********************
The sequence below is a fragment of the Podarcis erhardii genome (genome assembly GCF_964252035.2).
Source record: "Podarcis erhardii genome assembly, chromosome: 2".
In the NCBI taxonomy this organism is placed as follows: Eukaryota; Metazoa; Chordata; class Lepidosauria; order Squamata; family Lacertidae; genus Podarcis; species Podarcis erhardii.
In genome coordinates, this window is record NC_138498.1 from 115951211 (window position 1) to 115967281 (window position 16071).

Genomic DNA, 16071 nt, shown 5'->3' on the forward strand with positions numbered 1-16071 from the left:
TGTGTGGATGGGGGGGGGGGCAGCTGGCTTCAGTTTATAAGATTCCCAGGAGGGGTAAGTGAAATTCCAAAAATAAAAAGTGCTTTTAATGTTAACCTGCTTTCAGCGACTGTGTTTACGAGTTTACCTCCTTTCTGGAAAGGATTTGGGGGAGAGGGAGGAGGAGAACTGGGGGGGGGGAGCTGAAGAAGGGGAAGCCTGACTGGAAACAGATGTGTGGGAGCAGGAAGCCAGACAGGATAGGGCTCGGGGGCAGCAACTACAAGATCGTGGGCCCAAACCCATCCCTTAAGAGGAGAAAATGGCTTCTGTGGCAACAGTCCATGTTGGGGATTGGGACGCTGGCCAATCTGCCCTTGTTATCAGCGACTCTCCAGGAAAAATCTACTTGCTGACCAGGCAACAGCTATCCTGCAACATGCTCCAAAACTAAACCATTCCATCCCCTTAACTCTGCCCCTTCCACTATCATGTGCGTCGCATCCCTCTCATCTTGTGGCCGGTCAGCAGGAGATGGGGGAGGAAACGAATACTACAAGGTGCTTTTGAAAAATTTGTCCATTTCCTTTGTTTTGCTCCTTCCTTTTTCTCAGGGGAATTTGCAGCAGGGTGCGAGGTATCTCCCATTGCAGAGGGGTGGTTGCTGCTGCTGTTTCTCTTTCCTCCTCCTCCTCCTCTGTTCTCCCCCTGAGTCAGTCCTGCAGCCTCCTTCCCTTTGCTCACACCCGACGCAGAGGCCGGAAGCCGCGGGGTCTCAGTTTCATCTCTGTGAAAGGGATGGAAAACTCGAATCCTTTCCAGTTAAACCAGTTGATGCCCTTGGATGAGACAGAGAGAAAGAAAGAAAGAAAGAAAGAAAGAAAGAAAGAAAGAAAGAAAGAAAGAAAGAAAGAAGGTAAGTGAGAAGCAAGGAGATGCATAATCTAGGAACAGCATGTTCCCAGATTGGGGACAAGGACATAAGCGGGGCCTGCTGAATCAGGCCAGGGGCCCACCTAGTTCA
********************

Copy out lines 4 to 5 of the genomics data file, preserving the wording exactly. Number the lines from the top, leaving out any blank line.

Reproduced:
In genome coordinates, this window is record NC_138498.1 from 115951211 (window position 1) to 115967281 (window position 16071).

Genomic DNA, 16071 nt, shown 5'->3' on the forward strand with positions numbered 1-16071 from the left: